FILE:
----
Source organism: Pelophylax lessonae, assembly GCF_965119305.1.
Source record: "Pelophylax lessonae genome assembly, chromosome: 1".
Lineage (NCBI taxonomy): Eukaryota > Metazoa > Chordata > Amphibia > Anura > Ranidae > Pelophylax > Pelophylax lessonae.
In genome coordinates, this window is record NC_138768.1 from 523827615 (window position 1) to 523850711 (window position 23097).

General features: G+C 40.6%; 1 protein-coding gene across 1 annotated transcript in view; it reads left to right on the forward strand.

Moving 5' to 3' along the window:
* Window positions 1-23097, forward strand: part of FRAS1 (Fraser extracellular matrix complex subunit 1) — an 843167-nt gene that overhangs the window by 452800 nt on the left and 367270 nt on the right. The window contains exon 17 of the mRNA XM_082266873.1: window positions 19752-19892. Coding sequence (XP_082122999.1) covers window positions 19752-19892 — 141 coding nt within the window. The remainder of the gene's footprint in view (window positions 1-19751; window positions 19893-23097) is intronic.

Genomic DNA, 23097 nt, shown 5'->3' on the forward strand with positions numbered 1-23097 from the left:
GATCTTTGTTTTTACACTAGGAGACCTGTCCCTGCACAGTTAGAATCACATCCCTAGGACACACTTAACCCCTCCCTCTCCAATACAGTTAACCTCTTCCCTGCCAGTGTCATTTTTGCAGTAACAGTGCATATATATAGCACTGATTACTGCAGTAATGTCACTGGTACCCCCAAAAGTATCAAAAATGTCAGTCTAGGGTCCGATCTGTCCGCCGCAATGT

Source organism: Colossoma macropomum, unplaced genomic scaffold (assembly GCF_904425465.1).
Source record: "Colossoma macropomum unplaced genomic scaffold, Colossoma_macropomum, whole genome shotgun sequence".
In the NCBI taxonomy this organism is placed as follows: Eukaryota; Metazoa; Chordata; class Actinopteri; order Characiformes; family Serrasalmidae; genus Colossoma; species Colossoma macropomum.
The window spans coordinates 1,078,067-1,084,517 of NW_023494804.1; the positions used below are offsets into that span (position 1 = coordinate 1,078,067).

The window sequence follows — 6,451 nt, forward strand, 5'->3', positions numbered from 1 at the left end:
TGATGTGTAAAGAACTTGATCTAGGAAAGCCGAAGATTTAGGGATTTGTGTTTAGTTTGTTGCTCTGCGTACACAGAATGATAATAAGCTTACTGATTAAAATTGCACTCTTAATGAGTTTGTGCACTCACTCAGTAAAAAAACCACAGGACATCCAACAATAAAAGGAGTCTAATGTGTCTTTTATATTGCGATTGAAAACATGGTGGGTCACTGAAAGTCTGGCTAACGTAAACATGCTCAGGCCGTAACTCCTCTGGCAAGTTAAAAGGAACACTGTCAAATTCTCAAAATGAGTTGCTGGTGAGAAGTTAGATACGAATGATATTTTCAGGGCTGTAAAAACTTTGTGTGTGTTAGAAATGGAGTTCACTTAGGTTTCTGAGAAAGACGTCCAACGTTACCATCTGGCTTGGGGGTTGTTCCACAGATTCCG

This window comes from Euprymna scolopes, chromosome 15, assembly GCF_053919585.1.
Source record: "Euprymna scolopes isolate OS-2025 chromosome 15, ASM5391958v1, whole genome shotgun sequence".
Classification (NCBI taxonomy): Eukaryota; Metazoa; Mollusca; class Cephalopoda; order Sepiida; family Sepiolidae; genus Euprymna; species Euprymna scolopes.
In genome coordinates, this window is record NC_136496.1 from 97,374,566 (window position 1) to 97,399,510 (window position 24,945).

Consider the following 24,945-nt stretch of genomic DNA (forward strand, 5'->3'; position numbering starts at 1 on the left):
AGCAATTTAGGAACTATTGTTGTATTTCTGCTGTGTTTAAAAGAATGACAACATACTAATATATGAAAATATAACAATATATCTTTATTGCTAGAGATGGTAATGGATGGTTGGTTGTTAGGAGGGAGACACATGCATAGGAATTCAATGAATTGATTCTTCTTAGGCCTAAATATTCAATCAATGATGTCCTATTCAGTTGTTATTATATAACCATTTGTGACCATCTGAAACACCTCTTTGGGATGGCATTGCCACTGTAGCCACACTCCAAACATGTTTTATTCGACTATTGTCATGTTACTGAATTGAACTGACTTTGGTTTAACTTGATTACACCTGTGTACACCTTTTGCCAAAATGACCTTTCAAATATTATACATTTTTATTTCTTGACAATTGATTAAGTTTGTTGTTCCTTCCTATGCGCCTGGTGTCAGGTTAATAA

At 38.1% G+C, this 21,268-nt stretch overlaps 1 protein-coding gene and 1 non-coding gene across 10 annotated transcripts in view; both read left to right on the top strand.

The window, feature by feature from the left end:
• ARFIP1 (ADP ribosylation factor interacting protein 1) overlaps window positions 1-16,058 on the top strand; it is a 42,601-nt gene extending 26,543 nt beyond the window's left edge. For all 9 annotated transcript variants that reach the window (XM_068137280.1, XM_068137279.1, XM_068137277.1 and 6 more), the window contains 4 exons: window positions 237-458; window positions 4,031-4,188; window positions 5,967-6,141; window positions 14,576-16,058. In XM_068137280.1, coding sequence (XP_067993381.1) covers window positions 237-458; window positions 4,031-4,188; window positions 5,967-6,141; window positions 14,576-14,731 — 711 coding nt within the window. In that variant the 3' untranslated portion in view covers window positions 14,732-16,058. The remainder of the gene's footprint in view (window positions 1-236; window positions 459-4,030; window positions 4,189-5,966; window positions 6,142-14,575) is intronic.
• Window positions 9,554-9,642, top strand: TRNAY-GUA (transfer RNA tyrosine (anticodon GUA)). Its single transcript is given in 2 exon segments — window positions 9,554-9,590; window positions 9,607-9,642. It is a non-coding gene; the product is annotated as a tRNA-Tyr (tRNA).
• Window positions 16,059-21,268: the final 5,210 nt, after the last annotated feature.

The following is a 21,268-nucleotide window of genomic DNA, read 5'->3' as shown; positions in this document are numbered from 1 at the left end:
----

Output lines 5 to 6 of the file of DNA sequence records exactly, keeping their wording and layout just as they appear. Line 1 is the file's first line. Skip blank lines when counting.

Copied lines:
General features: G+C 40.6%; 1 protein-coding gene across 1 annotated transcript in view; it reads left to right on the forward strand.

Moving 5' to 3' along the window: